Until the first Basle Concordat of 1975 banking supervision (and regulation) was a domestic affair. As a response to the growth in international banking and some major crises, such as the collapse of Herstatt in Germany, the supervisors of the ‘Group of Ten’ countries, together with those of Switzerland and Luxembourg, established a means of co-ordinating their banking supervision (Hall, 1989). This so-called Basle Committee introduced joint responsibility of the home and host country supervisors for international banks, with a primary role for the home country supervisor, who should be able to examine international banks on a consolidated basis. Consolidated supervision enables the supervisor to get an overview of the total ‘group’ exposure. The European Commission has also laid down the concept of home country supervision in its Second Banking Directive.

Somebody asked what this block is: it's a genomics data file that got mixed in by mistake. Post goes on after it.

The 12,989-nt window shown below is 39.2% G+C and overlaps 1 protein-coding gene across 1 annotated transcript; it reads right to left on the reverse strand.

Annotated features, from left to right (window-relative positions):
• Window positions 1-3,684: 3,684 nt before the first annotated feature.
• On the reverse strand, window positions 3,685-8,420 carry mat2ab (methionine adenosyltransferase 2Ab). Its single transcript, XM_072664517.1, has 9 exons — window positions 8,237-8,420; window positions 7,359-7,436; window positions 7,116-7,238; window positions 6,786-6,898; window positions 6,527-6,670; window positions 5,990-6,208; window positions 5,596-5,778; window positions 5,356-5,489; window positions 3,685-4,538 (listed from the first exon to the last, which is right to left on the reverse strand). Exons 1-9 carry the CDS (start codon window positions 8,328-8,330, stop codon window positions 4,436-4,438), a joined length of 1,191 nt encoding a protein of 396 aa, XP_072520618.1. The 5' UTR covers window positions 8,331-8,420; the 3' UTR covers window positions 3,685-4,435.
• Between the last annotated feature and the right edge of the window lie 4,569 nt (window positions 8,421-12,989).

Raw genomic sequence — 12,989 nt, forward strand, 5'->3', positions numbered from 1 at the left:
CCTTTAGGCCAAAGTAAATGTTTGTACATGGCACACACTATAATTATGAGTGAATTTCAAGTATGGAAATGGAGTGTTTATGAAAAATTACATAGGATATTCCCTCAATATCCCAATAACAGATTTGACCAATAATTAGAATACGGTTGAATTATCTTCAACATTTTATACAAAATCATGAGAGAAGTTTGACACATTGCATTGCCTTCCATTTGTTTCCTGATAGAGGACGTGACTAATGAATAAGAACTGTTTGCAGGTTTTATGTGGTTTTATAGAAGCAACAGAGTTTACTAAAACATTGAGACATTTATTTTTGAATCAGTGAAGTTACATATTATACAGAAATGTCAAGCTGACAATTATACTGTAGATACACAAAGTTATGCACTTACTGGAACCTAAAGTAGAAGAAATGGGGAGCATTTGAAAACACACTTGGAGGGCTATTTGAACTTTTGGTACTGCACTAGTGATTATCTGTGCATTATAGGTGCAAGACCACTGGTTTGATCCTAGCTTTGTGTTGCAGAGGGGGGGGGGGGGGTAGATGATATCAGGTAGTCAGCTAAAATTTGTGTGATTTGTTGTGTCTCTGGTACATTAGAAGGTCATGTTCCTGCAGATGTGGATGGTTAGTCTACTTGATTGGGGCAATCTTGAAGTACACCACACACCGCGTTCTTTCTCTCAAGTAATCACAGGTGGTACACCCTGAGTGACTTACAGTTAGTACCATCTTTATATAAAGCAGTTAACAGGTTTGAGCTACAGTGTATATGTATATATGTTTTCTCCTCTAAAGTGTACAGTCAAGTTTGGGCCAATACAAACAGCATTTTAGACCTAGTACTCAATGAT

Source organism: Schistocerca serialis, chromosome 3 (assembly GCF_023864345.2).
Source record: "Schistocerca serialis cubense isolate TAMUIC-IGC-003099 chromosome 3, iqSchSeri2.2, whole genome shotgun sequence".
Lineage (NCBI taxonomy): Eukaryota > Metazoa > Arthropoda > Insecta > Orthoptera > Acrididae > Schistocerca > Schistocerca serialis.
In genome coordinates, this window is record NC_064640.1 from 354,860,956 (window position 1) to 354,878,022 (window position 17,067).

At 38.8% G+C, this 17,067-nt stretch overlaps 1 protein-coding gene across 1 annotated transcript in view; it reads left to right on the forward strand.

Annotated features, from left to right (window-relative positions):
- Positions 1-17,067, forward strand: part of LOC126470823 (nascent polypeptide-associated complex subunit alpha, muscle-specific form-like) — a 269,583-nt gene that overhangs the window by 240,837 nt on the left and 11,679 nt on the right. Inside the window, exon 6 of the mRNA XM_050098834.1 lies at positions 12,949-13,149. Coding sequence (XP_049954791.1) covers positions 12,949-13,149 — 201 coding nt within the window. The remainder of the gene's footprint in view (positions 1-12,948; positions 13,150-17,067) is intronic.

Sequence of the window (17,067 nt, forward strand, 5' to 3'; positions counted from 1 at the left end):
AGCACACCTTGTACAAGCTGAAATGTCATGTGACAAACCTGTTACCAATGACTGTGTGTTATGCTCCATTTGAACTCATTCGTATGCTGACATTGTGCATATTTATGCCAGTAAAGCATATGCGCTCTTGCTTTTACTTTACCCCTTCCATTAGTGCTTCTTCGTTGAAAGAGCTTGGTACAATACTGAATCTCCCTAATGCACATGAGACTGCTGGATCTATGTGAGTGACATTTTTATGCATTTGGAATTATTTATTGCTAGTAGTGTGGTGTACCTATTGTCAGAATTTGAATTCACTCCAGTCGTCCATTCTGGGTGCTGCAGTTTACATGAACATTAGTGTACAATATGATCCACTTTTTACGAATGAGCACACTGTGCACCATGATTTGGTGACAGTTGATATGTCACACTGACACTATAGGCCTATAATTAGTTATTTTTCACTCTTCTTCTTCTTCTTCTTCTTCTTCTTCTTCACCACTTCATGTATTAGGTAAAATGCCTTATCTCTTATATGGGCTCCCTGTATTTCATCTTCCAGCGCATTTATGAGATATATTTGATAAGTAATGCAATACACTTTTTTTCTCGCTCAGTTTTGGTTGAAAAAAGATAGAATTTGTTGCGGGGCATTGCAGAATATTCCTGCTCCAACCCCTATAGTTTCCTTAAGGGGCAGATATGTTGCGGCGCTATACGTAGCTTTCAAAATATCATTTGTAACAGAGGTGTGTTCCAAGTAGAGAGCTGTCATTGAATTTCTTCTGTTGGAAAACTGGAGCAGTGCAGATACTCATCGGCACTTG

Weitere Kapitel dieses Buchs durch Wischen aufrufen
- Home Country Deposit Insurance?
- Palgrave Macmillan UK
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